Construction on a new Wake County Public Library next to Middle Creek High School will begin in the coming months after the Cary Town Council unanimously approved the site plan for the project Thursday, Sept. 3.
The council also approved allowing Wake County to waive the construction of a reclaimed water line that is required to meet town standards, an action that some council members referred to as a “gift” to the county. The waiver was approved with a 5-1 with council member Ed Yerha casting the dissenting vote.
In other business, the council unanimously approved a site plan for a new building on the SAS campus, allowing the business software company to move forward with construction on its 24th building.
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The $3 million Middle Creek Community Library will be an 8,800-square-foot facility at the intersection of West Lake Road and Middle Creek Park Avenue on a portion of Middle Creek High School property. Although it will have an Apex address, the library will fall within Cary town limits.
“Libraries enhance the community by providing public access to computers, education opportunities to people of all ages, programming opportunities for children and access to various research and reading materials,” said Eric Sowers of Dan Huffman Architecture, who was representing Wake County in the discussion.
The council’s approval signals another milestone in the completion of the long-awaited project.
After voters approved a $45 million bond in 2007 to repair, replace and build new libraries in Wake County, including Middle Creek Community Library, the economic downturn delayed work.
Since the economy has improved, the Wake County Board of Commissioners allocated $500,000 for preliminary designs for libraries, including one in downtown Cary and one in the Middle Creek area.
In addition to approving the site plan, the council also debated a request from the county to waive all requirements pertaining to the water line extension because the library project will use about 3.7 acres of the 62-acre parcel owned by the Wake County Board of Education. The county would lease the segment for the library.
Steve Miller of CLH Design said he estimates the 1,300-foot extension would cost the county about $204,000 – roughly 6.6 percent of the project’s budget.
Ken Murphy, with the Wake County Attorney’s Office, said the added burden of the water line would reduce the scope or amenities offered at the library and could potentially affect future projects remaining from the 2007 bond referendum.
“Every tax dollar that is spent on requirements pertaining to the reclaimed water line would be one less tax dollar that could be spent to provide library books, equipment and services to the citizens of Cary and Wake County,” Murphy said.
While the connection would help service surrounding areas, it would not help the library, which already would have access from the water lines that were constructed when Middle Creek High was built in 2002.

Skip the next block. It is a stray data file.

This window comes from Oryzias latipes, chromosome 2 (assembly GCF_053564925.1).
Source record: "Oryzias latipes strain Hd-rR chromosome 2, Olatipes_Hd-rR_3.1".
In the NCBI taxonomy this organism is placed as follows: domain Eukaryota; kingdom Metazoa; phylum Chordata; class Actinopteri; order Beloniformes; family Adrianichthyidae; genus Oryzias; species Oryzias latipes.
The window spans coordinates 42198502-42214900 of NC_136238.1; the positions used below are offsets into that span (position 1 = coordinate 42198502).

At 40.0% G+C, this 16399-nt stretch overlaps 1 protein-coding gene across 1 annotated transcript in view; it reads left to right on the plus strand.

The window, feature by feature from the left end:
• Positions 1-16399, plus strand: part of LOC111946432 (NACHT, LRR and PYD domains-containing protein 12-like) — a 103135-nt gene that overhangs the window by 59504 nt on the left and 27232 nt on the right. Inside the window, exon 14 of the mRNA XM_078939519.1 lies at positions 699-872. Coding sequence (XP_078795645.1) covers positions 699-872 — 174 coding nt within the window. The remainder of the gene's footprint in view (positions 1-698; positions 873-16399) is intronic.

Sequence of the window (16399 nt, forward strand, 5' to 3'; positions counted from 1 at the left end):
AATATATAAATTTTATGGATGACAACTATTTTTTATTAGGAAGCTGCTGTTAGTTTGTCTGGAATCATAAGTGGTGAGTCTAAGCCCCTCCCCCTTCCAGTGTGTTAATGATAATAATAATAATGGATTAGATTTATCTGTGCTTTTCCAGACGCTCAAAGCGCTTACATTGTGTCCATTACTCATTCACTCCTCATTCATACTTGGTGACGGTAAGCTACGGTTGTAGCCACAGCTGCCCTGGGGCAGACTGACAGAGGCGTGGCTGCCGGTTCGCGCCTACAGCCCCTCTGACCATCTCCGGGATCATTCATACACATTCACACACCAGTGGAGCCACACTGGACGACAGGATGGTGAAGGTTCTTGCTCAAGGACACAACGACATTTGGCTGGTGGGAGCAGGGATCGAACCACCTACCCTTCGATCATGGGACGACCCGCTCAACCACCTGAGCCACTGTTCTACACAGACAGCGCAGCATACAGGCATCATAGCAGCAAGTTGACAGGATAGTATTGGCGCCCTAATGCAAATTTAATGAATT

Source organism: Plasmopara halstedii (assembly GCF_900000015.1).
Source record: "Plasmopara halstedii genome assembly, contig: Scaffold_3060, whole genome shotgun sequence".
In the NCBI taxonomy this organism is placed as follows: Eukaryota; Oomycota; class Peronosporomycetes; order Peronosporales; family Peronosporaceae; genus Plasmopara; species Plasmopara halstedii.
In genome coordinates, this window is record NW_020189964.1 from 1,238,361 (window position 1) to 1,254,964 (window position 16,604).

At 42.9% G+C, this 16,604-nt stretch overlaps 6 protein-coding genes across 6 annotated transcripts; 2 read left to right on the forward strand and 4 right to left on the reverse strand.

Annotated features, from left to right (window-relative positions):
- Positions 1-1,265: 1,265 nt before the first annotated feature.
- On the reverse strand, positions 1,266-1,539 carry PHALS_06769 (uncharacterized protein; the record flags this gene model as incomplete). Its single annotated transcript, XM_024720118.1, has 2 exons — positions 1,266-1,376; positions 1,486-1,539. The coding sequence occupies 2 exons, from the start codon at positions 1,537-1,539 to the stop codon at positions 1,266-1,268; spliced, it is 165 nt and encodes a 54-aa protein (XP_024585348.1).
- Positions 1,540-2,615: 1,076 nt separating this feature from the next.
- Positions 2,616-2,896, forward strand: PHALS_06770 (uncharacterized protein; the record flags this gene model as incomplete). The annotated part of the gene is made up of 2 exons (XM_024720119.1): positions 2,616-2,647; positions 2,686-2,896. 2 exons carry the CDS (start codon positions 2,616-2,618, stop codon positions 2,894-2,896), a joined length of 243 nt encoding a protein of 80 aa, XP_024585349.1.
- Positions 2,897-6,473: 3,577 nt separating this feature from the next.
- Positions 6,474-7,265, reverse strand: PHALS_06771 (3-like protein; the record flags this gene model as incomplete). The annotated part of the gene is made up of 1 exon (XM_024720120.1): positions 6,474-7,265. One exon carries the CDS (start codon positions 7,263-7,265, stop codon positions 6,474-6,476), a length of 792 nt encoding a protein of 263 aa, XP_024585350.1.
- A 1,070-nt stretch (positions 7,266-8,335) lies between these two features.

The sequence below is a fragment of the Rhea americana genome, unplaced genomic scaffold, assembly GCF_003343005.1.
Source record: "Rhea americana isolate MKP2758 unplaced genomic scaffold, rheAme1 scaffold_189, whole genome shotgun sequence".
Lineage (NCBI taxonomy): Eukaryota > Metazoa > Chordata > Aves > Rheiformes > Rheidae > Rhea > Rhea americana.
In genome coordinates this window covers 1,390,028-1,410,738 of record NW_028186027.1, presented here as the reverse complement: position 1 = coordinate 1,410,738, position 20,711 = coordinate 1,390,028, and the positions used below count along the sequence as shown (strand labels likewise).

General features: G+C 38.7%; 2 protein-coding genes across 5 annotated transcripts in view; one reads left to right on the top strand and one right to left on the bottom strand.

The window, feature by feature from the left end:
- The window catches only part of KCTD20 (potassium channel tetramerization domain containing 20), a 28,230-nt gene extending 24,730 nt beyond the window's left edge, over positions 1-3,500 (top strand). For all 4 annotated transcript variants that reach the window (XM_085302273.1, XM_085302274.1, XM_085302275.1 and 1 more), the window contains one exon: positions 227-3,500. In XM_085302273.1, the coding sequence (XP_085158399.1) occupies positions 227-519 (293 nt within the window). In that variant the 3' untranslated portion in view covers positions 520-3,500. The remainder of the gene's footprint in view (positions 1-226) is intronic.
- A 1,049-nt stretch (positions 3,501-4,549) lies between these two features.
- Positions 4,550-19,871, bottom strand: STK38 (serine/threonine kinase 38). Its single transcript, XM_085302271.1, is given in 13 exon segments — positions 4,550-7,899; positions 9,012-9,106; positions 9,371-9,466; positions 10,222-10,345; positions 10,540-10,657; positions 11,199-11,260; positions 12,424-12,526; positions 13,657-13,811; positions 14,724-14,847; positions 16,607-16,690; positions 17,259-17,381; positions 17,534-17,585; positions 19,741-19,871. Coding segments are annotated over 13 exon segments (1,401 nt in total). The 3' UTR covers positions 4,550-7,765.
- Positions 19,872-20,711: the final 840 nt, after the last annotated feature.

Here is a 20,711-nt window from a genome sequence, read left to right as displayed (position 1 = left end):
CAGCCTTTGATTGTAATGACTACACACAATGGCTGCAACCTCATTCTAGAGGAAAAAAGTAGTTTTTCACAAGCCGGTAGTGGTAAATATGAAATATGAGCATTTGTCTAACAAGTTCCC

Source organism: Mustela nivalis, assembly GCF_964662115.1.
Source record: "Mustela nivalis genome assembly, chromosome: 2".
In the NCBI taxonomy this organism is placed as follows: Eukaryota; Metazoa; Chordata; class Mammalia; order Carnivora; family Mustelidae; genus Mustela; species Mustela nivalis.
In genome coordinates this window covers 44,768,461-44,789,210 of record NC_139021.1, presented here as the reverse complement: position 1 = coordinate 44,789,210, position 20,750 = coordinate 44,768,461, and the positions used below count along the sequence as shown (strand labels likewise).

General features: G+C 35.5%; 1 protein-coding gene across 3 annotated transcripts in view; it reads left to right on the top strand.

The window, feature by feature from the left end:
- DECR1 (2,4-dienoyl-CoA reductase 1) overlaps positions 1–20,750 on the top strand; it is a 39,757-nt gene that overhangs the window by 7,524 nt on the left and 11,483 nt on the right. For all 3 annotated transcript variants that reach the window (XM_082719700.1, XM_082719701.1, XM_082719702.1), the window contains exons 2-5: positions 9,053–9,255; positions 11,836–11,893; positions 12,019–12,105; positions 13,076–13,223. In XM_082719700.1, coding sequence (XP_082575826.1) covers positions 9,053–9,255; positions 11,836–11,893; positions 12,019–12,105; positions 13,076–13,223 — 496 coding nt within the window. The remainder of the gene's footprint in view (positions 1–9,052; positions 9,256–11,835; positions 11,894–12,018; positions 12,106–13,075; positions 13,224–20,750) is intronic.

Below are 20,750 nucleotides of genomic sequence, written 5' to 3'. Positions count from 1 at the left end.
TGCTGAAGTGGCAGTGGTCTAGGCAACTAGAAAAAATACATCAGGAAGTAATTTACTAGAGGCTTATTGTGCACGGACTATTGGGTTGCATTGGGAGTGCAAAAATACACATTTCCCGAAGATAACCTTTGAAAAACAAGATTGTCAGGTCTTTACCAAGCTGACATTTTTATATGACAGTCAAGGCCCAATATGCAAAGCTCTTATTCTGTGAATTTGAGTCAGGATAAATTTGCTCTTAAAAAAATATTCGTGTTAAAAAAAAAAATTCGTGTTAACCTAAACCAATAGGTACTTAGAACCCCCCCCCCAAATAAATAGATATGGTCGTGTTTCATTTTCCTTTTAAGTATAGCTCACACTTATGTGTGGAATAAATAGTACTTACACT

Cary Town Councilwoman Jennifer Robinson questioned whether Cary taxpayers or Wake County taxpayers should bear the cost of the water line.
“If Wake County residents don’t pay for this part of their construction, then it falls on the burden of the citizens of Cary,” she said. “It doesn’t go away.”
Councilman Don Frantz said because the water line wouldn’t benefit the library, he supports waiving the water line extension requirement.
“I just think when there’s an opportunity to help, you know, let’s do what we can to help,” he said.
Yerha, the only council member to vote against the waiver, said he still believes the county should have to pay for the water line in advance, even if it isn’t constructed yet.
Because town staff said expect the cost of the water line construction would exceed the estimated $204,000, Robinson asked staff to find out the actual costs of what she called a town gift.
“I want it to be acknowledged that we have forfeited one of our standards for the sake of saving Wake County money for the purpose of this library,” she said. “We have to acknowledge the amount of money that we put into Wake County services.”
Construction will likely take about 12 months, and the building is expected to be constructed by 2016.
The council approved the plan for a nine-story, 415,000-square-foot building, known as Building A, at the intersection of SAS Campus Drive and Trenton Road. The new building will feature a full-service cafe and space for customer meetings.
The proposal includes several modifications, such as a reduction in required parking. SAS also committed to make an improvement to the intersection of North Harrison Avenue and the eastbound Interstate 40 exit ramp to improve traffic flow in the area.
Town Senior Planner Kevin Hales said the company has a few more steps to take before construction can begin, including completing the development review process and acquiring the necessary permits.
Earlier this year, SAS spokeswoman Shannon Heath said the company plans to erect Building A to accommodate future growth.
“We are pretty much at capacity across the campus,” she said. “As our revenue continues to grow, we are going to need space for customer meetings and future expansion.”
Kathryn Trogdon; 919-460-2608; @KTrogdon